There once was a time when deciding whether a newly discovered solar-system object was an asteroid or a comet was simple: If it looked fuzzy, it was a comet; if it didn't, it was an asteroid. But the line between asteroids and comets has grown ever blurrier over the years as astronomers have found new classes of objects that straddle the boundary. Now comes 133P/Elst-Pizarro, which seems to have a split personality. In some ways it resembles a main-belt asteroid, in others an elderly comet.
First detected in 1979 as a starlike point of light, Elst-Pizarro was classified as an asteroid. But in 1996 a new photograph by the European Southern Observatory's Guido Pizarro showed the 18th-magnitude object accompanied by a slender tail, leading astronomer Eric Elst of Belgium's Royal Observatory to classify it as a comet. The problem lies with the orbit of the supposed comet, which is entirely within the main asteroid belt between Mars and Jupiter. Explaining how a comet could originate in the outer solar system and end up circling among the asteroids has posed a daunting, and yet unsolved, problem of orbital dynamics. Astronomer Imre Toth of Hungary's Kolkony Observatory offered an alternative explanation, proposing that the tail recorded on Pizarro's photograph was the result of an impact on the surface of an asteroid that ejected dust into space.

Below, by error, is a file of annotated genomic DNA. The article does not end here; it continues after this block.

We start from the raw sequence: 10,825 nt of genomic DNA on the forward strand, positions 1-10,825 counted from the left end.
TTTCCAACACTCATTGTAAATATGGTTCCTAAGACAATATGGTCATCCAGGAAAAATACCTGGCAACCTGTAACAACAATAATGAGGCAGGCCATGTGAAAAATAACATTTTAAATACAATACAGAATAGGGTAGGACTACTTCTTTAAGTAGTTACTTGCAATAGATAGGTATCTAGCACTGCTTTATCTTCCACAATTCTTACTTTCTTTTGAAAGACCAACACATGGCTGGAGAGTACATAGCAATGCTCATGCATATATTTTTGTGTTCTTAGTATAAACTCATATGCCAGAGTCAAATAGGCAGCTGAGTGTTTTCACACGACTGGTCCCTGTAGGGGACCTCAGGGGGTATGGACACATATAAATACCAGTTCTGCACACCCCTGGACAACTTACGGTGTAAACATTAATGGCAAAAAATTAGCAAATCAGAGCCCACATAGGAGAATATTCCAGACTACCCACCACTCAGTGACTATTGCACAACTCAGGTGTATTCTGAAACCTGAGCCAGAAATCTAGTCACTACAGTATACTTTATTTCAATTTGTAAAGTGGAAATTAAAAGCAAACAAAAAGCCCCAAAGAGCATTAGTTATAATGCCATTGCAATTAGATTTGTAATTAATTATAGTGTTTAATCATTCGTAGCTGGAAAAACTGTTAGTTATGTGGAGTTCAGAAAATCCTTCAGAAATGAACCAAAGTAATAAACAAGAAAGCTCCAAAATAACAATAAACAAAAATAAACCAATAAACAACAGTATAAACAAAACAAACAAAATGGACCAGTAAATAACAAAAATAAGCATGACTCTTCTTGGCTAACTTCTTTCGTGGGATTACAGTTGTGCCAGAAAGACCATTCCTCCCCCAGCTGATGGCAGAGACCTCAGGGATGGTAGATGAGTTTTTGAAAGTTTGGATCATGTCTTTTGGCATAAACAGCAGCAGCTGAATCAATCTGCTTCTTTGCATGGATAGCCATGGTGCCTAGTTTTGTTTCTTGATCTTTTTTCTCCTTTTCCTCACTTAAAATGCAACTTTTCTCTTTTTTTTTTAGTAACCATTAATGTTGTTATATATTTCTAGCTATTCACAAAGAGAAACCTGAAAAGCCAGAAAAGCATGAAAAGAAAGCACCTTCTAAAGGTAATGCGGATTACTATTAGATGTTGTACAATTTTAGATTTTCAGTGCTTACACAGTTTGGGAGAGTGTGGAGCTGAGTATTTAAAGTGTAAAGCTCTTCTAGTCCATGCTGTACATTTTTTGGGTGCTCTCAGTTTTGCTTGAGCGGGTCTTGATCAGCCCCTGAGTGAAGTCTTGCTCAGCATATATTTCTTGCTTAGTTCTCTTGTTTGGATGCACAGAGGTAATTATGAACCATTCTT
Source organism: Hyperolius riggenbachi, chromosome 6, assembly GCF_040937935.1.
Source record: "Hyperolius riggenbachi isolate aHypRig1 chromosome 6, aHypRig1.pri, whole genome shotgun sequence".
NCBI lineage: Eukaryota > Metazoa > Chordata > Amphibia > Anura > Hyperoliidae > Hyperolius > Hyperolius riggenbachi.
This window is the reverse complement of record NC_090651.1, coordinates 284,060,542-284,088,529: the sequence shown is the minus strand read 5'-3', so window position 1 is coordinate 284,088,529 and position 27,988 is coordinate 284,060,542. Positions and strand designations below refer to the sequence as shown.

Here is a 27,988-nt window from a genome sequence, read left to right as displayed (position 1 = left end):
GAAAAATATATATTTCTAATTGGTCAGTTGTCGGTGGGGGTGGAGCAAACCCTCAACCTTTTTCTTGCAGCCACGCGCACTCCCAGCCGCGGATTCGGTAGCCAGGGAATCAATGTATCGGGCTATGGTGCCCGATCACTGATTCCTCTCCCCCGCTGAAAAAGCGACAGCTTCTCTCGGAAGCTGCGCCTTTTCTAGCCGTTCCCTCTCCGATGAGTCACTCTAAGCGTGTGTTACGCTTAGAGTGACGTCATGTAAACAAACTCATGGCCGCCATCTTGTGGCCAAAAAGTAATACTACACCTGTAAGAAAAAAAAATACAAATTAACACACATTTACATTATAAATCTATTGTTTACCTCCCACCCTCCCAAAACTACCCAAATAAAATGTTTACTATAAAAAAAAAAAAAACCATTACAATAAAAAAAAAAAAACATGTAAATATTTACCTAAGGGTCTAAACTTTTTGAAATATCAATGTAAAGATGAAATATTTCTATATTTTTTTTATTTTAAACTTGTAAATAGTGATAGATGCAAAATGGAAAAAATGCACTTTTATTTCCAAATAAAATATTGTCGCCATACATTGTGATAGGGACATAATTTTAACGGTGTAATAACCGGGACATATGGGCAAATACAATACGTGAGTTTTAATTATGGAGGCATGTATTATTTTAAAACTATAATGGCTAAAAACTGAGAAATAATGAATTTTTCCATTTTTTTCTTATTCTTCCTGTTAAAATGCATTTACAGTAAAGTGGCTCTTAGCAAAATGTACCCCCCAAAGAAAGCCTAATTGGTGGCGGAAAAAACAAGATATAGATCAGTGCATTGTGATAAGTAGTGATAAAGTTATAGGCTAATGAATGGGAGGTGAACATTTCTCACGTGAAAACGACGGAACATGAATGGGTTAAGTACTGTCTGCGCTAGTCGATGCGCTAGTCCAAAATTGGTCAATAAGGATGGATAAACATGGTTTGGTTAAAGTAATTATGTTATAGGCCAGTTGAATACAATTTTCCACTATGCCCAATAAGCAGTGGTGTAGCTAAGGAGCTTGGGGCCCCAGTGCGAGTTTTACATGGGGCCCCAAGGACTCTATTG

That idea was recently challenged by astronomers at the University of Hawaii. At last September's meeting of the American Astronomical Society's Division for Planetary Sciences, graduate student Henry Hsieh presented new evidence for Elst-Pizarro's cometary behavior. On four occasions between August and December 2002, Hsieh and his colleagues observed the object, which was once again trailing a long, narrow tail. They saw the tail slowly fade over the 4.5-month observing period too slowly, Hsieh says, to be composed of impact ejecta. Instead, the Hawaii group proposes that Elst-Pizarro is an old cometary nucleus, perhaps with a few remaining patches of ice that only vaporize when exposed to sunlight. If the object's rotational axis were tilted, the release of volatiles could be a seasonal event. Indeed, Hsieh points out, the 1996 and 2002 observations of Elst-Pizarro's tail were made at roughly the same points in its 5.6-year orbit.
Still, the asteroid explanation seemed more attractive to many in attendance at the meeting, including Massachusetts Institute of Technology's Richard P. Binzel. He is urging the Hawaii team to consider Elst-Pizarro an "activated asteroid," on which a modest amount of ice was excavated by an impact event and has continued to vaporize, ejecting enough dust to resupply the faint tail. "Few people would be surprised to see an asteroid at [this distance] that contains some volatiles," Binzel says. But if that's the case, Hsieh points out, Elst-Pizarro should have plenty of siblings in the asteroid belt. "As of this moment, it's a one-of-a-kind object." On one point he and Binzel agree further observations might change that.